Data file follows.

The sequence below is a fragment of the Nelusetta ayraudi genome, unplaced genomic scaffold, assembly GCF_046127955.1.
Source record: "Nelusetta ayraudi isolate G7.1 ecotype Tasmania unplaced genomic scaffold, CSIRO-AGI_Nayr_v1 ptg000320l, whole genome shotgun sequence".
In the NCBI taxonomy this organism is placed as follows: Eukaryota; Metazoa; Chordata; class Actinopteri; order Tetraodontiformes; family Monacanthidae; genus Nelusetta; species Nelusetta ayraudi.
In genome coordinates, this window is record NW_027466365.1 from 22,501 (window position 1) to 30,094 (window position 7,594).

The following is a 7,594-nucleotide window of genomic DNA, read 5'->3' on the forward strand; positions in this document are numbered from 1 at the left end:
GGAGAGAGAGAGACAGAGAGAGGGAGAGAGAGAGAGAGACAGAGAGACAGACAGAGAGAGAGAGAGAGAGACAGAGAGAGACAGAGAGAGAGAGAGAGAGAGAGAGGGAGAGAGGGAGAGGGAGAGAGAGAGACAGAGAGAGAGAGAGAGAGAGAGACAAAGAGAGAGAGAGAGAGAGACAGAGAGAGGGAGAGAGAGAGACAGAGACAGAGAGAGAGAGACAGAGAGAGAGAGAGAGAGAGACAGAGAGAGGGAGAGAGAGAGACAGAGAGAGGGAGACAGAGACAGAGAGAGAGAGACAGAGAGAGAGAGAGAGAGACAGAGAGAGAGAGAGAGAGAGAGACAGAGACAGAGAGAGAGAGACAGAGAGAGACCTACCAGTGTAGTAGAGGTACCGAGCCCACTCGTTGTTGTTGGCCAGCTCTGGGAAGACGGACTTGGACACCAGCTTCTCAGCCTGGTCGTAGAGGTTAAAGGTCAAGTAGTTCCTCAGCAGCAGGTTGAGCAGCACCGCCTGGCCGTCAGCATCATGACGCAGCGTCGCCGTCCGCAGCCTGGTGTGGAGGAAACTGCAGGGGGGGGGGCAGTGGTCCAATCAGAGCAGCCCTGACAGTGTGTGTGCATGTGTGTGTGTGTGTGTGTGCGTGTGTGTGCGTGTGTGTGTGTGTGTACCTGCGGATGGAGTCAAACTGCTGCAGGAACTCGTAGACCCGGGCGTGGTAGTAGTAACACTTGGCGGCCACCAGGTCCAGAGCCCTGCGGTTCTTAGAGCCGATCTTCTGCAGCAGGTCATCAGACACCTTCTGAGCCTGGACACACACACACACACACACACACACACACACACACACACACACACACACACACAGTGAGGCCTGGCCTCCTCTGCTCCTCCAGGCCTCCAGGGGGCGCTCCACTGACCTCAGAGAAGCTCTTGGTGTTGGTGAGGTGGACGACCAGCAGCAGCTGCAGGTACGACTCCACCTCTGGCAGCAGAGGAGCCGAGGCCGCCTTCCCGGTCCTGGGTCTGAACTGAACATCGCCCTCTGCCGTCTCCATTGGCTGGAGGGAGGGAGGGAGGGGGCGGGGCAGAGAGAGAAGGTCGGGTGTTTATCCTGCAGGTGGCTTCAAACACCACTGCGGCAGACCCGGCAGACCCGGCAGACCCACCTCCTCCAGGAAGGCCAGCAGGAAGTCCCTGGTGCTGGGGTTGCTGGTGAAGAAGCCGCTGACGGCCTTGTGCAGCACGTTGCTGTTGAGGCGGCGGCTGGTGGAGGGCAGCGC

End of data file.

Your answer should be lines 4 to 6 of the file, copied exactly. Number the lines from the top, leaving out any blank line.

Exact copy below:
In genome coordinates, this window is record NW_027466365.1 from 22,501 (window position 1) to 30,094 (window position 7,594).

The following is a 7,594-nucleotide window of genomic DNA, read 5'->3' on the forward strand; positions in this document are numbered from 1 at the left end:
GGAGAGAGAGAGACAGAGAGAGGGAGAGAGAGAGAGAGACAGAGAGACAGACAGAGAGAGAGAGAGAGAGACAGAGAGAGACAGAGAGAGAGAGAGAGAGAGAGAGGGAGAGAGGGAGAGGGAGAGAGAGAGACAGAGAGAGAGAGAGAGAGAGAGACAAAGAGAGAGAGAGAGAGAGACAGAGAGAGGGAGAGAGAGAGACAGAGACAGAGAGAGAGAGACAGAGAGAGAGAGAGAGAGAGACAGAGAGAGGGAGAGAGAGAGACAGAGAGAGGGAGACAGAGACAGAGAGAGAGAGACAGAGAGAGAGAGAGAGAGACAGAGAGAGAGAGAGAGAGAGAGACAGAGACAGAGAGAGAGAGACAGAGAGAGACCTACCAGTGTAGTAGAGGTACCGAGCCCACTCGTTGTTGTTGGCCAGCTCTGGGAAGACGGACTTGGACACCAGCTTCTCAGCCTGGTCGTAGAGGTTAAAGGTCAAGTAGTTCCTCAGCAGCAGGTTGAGCAGCACCGCCTGGCCGTCAGCATCATGACGCAGCGTCGCCGTCCGCAGCCTGGTGTGGAGGAAACTGCAGGGGGGGGGGCAGTGGTCCAATCAGAGCAGCCCTGACAGTGTGTGTGCATGTGTGTGTGTGTGTGTGTGCGTGTGTGTGCGTGTGTGTGTGTGTGTACCTGCGGATGGAGTCAAACTGCTGCAGGAACTCGTAGACCCGGGCGTGGTAGTAGTAACACTTGGCGGCCACCAGGTCCAGAGCCCTGCGGTTCTTAGAGCCGATCTTCTGCAGCAGGTCATCAGACACCTTCTGAGCCTGGACACACACACACACACACACACACACACACACACACACACACACACACACACACAGTGAGGCCTGGCCTCCTCTGCTCCTCCAGGCCTCCAGGGGGCGCTCCACTGACCTCAGAGAAGCTCTTGGTGTTGGTGAGGTGGACGACCAGCAGCAGCTGCAGGTACGACTCCACCTCTGGCAGCAGAGGAGCCGAGGCCGCCTTCCCGGTCCTGGGTCTGAACTGAACATCGCCCTCTGCCGTCTCCATTGGCTGGAGGGAGGGAGGGAGGGGGCGGGGCAGAGAGAGAAGGTCGGGTGTTTATCCTGCAGGTGGCTTCAAACACCACTGCGGCAGACCCGGCAGACCCGGCAGACCCACCTCCTCCAGGAAGGCCAGCAGGAAGTCCCTGGTGCTGGGGTTGCTGGTGAAGAAGCCGCTGACGGCCTTGTGCAGCACGTTGCTGTTGAGGCGGCGGCTGGTGGAGGGCAGCGC